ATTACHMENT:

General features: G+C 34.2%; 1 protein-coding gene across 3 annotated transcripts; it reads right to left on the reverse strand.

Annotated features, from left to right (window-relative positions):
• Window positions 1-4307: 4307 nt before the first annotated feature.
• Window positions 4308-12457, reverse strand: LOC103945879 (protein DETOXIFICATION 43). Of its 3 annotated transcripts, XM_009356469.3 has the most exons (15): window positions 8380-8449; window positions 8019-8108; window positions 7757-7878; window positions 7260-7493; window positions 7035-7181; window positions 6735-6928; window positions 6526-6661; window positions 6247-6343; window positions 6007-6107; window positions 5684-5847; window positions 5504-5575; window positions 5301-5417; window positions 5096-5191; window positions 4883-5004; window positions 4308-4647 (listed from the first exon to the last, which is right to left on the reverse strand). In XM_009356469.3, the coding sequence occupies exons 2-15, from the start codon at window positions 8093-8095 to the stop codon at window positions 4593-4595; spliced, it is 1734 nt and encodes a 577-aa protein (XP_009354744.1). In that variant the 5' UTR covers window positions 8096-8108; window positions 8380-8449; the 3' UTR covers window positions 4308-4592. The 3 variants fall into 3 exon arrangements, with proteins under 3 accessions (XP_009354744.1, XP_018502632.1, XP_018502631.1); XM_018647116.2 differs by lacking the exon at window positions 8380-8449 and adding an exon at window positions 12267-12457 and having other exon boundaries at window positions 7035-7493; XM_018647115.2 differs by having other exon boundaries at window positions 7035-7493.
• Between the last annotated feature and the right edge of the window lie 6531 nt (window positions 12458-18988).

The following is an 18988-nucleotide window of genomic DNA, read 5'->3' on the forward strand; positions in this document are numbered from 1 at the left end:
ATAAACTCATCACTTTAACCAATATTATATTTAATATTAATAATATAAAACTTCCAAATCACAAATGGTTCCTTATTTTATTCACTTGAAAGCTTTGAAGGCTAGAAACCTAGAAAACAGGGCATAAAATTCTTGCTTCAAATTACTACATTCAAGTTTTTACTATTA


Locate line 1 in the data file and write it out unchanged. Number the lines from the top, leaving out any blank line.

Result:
General features: G+C 34.2%; 1 protein-coding gene across 3 annotated transcripts; it reads right to left on the reverse strand.